When talking about computer security, some of the most common issues that come into people’s minds include malicious outsiders, viruses or malware that try to break into the computer networks (Johannes and Michel 2009). Conversely, information technology researchers highlight that there is as much threat on the inside of the organization’s firewall just as from exterior (Johannes and Michel 2009). An insider threat can be described as a malicious hacker who has a legal access to the company’s networks and computers. This can also be applied to refer to an individual outside the company but poses as an officer or employee of the company through false credentials, and can also be business partners, contractors, auditors, or alumnus possessing a legitimate email address of the company. These individuals are often concerned with activities that are aimed at causing harm to the company (Nicholas 2008).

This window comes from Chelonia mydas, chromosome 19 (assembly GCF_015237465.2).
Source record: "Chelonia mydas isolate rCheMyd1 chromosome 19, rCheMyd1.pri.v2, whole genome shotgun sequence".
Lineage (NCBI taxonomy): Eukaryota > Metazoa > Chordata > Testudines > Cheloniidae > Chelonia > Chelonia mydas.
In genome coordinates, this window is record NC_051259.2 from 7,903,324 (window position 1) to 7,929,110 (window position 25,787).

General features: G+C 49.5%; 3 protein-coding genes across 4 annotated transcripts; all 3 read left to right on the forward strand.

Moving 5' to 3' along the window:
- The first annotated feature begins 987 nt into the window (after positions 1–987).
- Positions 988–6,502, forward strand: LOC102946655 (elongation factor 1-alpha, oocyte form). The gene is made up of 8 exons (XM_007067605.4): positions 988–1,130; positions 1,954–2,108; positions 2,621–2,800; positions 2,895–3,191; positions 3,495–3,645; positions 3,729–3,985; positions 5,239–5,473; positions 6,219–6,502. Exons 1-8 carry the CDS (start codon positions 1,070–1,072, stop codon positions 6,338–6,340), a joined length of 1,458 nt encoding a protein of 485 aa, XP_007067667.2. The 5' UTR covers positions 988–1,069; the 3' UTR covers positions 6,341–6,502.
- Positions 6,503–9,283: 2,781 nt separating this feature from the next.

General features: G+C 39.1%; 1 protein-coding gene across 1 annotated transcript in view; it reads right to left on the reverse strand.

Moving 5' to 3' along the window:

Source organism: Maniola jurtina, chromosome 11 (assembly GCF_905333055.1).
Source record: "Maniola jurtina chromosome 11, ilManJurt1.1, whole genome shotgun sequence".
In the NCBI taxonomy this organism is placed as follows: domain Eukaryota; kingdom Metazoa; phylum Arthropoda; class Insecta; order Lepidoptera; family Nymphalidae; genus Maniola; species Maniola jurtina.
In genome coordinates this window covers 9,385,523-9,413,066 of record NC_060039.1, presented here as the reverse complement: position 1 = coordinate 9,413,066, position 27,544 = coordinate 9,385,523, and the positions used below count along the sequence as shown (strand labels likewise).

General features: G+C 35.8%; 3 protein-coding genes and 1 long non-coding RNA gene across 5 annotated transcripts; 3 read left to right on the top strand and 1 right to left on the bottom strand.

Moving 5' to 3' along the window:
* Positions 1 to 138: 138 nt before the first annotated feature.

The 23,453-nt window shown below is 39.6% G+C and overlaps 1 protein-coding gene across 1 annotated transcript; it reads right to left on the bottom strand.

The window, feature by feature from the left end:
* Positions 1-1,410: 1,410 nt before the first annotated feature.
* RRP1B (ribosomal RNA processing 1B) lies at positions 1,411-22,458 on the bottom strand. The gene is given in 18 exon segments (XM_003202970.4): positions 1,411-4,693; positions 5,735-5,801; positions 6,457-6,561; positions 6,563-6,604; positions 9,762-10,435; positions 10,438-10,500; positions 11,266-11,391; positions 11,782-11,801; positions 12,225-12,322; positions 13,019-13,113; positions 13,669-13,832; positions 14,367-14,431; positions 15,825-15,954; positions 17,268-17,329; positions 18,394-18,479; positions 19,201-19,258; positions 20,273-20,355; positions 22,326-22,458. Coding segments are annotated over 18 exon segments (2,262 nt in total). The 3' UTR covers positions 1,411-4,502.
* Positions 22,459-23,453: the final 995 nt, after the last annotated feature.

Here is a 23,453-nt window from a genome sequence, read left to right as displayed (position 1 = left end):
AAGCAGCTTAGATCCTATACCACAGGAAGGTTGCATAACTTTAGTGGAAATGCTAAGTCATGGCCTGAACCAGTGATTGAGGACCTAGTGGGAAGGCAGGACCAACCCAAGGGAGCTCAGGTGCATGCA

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Firion has given privileges to some employees who are authorized to access IT resources appropriately for the benefit of the firm. This in itself is a great threat to the information security of the firm since some of these are very intelligent and could carry out fraudulent activities without being detected. On the other hand, the firm has discovered some mistakes by some employees that appear malicious and fraudulent, like disclosing company information to outsiders. This is very compromising to the defined security policies for a company’s IT.